American Psycho
The cult classic film based off Bret Easton Ellis's novel of the same name follows yuppie Patrick Bateman as he leads a large life on Wall Street during the day, and is a vicious murderer by night. One scene involving prostitutes had to be cut from the film, and much of the dialogue was tamed, to avoid an NC-17 tag.
A Clockwork Orange
This is one of the only films in American history to receive an X rating, which is worse than NC-17, but it was so commercially successful that director Stanley Kubrick voluntarily replaced 30 seconds of sexually explicit footage from two scenes so the film could be released with an R rating in 1973.
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Eyes Wide Shut
Stanley Kubrick’s last film before his death was also one of his most controversial (yes, even after A Clockwork Orange!). It's been reported that Warner Bros. was under contract to give the film an R regardless of how risqué the film ended up being.
Tarantino is back, this time, for his 2007 feature with an all-star cast. The film is violent and gory by any standards, but the sexual violence almost tipped the scales to an NC-17 tag.
Natural Born Killers
The tagline for this 1994 film is: “A bold new film that takes a look at a country seduced by fame, obsessed by crime and consumed by the media," which kind of says it all. Roughly four minutes of scenes with extreme violence, graphic carnage, shocking images, strong language and sexuality were removed to give the movie an R rating.
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Monster's Ball
This drama, which won Halle Berry her Academy Award, was first rated NC-17 because of an explicit sex scene between Berry and Billy Bob Thornton. The scene was trimmed down and the movie got its R rating.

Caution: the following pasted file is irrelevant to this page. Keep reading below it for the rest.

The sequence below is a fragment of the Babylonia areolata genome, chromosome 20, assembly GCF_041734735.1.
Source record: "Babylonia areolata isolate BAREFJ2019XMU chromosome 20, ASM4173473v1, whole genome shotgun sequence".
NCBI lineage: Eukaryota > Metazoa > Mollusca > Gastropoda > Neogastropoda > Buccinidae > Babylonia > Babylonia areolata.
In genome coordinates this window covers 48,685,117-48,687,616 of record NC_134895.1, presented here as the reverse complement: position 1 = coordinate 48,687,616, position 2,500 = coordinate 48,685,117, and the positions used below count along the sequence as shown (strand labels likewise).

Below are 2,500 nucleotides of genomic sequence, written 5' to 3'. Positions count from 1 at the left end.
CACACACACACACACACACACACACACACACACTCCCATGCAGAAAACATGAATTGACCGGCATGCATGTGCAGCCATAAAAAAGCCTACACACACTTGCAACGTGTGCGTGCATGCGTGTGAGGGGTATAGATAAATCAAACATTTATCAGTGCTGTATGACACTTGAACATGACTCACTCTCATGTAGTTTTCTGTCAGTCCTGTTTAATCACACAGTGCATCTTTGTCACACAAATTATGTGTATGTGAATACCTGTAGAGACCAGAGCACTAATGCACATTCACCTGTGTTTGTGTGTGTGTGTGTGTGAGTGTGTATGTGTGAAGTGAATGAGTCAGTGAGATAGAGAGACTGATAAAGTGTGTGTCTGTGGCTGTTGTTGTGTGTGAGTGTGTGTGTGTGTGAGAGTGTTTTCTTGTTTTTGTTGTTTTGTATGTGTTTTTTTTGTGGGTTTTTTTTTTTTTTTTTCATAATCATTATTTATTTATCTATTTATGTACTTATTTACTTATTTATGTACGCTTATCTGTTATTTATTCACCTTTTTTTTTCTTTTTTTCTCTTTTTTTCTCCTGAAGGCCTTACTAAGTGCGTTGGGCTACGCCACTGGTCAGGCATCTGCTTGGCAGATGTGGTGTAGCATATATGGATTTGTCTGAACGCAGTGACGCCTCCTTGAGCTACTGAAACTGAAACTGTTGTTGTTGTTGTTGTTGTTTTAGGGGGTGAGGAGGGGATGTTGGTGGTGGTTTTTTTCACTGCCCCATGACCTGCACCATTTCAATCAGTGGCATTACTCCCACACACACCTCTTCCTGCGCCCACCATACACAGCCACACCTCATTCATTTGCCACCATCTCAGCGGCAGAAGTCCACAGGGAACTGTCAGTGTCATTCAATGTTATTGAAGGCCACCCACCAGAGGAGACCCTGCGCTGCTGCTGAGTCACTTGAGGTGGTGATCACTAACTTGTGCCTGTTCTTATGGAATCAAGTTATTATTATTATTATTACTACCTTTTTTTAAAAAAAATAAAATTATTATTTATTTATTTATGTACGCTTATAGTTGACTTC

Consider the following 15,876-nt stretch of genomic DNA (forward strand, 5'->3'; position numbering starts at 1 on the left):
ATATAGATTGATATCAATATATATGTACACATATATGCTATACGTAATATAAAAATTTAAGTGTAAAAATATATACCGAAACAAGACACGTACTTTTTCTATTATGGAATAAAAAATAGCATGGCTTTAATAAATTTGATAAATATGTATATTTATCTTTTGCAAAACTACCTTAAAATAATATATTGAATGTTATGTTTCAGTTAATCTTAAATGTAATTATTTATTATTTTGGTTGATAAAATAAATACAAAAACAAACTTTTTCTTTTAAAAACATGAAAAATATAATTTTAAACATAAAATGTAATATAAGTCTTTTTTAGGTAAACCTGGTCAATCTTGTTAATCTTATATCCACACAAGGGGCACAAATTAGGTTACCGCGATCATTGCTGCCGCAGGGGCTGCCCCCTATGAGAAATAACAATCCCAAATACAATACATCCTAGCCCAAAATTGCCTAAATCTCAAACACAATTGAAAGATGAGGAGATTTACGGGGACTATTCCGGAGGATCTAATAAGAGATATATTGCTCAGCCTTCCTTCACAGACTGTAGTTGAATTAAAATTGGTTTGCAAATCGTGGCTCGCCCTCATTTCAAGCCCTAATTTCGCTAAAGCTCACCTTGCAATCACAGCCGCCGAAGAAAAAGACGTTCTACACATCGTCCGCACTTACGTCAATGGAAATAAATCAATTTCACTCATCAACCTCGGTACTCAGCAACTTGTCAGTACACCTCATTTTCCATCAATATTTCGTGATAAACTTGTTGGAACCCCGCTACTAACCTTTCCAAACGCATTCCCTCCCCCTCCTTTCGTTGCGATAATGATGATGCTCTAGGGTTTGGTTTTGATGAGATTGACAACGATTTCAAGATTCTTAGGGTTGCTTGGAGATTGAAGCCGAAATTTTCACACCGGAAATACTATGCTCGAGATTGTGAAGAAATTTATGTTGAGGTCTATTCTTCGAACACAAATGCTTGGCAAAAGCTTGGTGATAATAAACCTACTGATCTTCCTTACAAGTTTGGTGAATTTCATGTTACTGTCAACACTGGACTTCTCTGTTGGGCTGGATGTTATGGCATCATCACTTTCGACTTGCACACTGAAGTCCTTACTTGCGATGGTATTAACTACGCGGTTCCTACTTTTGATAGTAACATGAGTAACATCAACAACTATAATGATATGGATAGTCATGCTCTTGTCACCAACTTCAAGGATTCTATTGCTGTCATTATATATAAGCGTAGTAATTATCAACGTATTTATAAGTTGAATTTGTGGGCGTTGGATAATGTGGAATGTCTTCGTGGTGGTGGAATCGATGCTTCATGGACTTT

Summer of Sam
The 1999 film about famous serial killer Son of Sam almost received an NC-17 rating before editing was even completed. Many scenes had to be cut and retooled. Despite this, the f-word and its derivatives were used 436 times, holding the record for most f-bombs until The Wolf of Wall Street took that explicit crown.
True Romance
Quentin Tarantino's fourth (yet earliest) mention on the list alone was almost tagged NC-17 due to extreme violence, much of that sexual -- how romantic!
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South Park: Bigger, Longer & Uncut
Trey Parker and Matt Stone had to make several edits to this film due to the fact that with each edit, they added something even more vulgar elsewhere to "stick it" to the MPAA. Too funny!
The Boondock Saints
The bloody story of brother vigilantes bombed at the box office and was universally panned by critics, but has gone on to achieve cult status. Not surprisingly, the blatant violence had to be toned down before the film hit theatres.